OTOH, it's conceivable that the parties involved could find a way to make a negotiated appointment to fill the seat if the impeachment looks to become protracted. Were this the case, the US Senate and Illinois Dems (Mike Madigan & Co) will have reached an agreement on a placeholder type. (There's at least one guy out there who could become that appointment.)


    Does it require senate confirmation? (none / 0) (#12)
    by Saul on Tue Dec 16, 2008 at 10:13:30 AM EST
    I was under the impression that the governor in every state had the last and only word on who he picks and that his or her choice does not need go through the senate confirmation process.  If a governor needs senate confirmation can you site the document ( i.e. like in the constitution) where senate confirmation is required on  a governors choice to fill a vacancy.  

    Article 1, Section 5 (none / 0) (#15)
    by Radix on Tue Dec 16, 2008 at 10:24:49 AM EST
    That's what they appear to be resting their hopes on. However, the Supremes ruled in Powell, that the senate doesn't have the broad authority they think they have. So we'll see.

    no state senate confirmation required, but ... (none / 0) (#35)
    by wystler on Tue Dec 16, 2008 at 03:54:43 PM EST
    US Constitution, Art. I Sec 5:

    Each House shall be the judge of the elections, returns and qualifications of its own members, ...

    Thus, the folks on Capitol Hill could determine that a Blagojevich appointee was unqualified. Not aware of any precedent, nor do I believe the US Senate could be bound by same.


    Here's my question (none / 0) (#16)
    by Steve M on Tue Dec 16, 2008 at 10:27:50 AM EST
    If Blagojevich and his aide agree that they're going to demand something in exchange for the Senate seat - let's say it's something that's unambiguously a bribe, like a job for Blagojevich's wife - that agreement can satisfy one element of a conspiracy charge.  It doesn't matter if they actually go through with it or not, there can still be a conspiracy.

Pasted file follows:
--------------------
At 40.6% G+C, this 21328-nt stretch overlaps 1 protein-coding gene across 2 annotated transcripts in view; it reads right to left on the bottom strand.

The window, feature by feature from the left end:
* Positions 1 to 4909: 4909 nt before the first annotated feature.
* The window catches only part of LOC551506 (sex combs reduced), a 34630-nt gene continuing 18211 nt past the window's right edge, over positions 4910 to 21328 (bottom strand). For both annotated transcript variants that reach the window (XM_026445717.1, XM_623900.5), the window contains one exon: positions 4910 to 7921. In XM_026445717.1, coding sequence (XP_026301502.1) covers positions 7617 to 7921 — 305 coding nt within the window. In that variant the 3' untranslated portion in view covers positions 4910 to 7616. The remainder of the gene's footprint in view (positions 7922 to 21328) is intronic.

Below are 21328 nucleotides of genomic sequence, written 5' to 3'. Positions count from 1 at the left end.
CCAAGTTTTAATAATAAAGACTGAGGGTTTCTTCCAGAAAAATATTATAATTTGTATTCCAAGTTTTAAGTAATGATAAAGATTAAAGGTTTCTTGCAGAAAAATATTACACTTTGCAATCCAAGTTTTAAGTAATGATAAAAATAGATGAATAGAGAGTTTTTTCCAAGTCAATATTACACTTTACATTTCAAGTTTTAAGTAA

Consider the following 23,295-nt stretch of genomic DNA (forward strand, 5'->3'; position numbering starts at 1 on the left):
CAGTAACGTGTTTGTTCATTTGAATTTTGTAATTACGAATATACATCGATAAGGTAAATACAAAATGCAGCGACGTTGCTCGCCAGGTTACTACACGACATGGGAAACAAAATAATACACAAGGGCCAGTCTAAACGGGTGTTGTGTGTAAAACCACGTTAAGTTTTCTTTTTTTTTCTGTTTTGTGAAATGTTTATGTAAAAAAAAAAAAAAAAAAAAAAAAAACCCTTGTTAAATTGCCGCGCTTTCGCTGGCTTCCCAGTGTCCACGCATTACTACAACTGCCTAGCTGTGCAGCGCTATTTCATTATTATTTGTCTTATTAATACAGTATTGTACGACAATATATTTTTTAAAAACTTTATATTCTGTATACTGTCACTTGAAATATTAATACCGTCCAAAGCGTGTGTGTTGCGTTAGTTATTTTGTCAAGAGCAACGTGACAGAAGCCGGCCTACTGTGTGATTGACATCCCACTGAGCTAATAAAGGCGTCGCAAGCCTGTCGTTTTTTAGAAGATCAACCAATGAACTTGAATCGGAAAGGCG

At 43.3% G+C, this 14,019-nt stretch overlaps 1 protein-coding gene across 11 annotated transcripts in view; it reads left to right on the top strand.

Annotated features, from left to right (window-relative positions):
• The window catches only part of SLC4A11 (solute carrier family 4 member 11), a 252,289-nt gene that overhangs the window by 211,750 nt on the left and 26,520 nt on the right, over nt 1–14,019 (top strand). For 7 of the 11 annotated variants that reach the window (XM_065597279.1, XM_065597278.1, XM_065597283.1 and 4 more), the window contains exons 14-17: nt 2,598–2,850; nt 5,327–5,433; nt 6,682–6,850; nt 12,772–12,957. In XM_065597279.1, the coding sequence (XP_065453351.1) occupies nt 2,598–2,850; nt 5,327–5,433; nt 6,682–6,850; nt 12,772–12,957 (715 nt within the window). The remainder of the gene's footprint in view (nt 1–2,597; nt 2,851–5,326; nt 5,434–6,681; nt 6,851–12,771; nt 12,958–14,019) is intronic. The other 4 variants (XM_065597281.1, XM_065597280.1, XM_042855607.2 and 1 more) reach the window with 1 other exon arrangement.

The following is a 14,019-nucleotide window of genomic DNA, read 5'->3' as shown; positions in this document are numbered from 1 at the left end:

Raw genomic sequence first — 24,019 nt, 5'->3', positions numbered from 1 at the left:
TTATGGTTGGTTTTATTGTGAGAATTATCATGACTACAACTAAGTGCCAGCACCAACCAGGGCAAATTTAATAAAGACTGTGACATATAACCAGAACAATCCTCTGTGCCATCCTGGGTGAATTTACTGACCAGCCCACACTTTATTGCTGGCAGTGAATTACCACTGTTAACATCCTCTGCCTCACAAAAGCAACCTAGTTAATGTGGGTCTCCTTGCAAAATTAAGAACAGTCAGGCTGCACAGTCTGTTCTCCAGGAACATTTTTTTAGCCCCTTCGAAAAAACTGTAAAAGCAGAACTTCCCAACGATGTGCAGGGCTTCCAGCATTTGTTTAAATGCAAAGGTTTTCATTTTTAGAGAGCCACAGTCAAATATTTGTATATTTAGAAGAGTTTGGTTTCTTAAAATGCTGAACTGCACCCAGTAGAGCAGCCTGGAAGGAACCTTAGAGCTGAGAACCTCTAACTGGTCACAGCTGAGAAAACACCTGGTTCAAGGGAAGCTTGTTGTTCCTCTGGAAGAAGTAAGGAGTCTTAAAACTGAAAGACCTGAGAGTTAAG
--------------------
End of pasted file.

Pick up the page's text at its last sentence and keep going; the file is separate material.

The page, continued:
But to have a conspiracy, you don't just need an agreement, you need an overt act.  If it was conspiracy to commit murder, the overt act could be buying the gun.  But if it's conspiracy to solicit a bribe, I'm totally unclear on what could constitute an overt act, short of actually soliciting the bribe.  Does the complaint against Blagojevich actually spell out the government's theory in terms of what the overt act was?

    Re: bribery......would this count? (none / 0) (#27)
    by vml68 on Tue Dec 16, 2008 at 12:24:08 PM EST
    "The elder Kennedy (D-Mass.), who's battling brain cancer, has sent word to Gov. Paterson's office that Caroline Kennedy, 51, has contacts and family connections that would mean legislation affecting New York would receive prompt attention, family sources said."
    Or is this considered business as usual?

    Heh (none / 0) (#28)
    by Steve M on Tue Dec 16, 2008 at 12:32:56 PM EST
    That would most certainly be business as usual.  Not being an expert myself, I'd still try to break it down into three categories:

    1. Political horse-trading, i.e. "you support my bill and I'll support yours."  This might appear unseemly at times but it is pretty well-accepted stuff.

    2. "Pay-for-play," which is to say, "you support my bill and I'll raise money for your campaign."  This seems to be sort of a gray area depending on how explicit it is.  In some contexts it's clearly illegal.

    3. Outright bribery, i.e. "you support my bill and I'll pay you cash, give a job to you or your family member, etc."  This involves a personal benefit and it is clearly illegal as long as there's a quid pro quo.  In the absence of a quid pro quo ("Senator X has passed a lot of legislation that benefits our company, so let's show our appreciation by giving his kid a job"), it often looks fishy but is not illegal.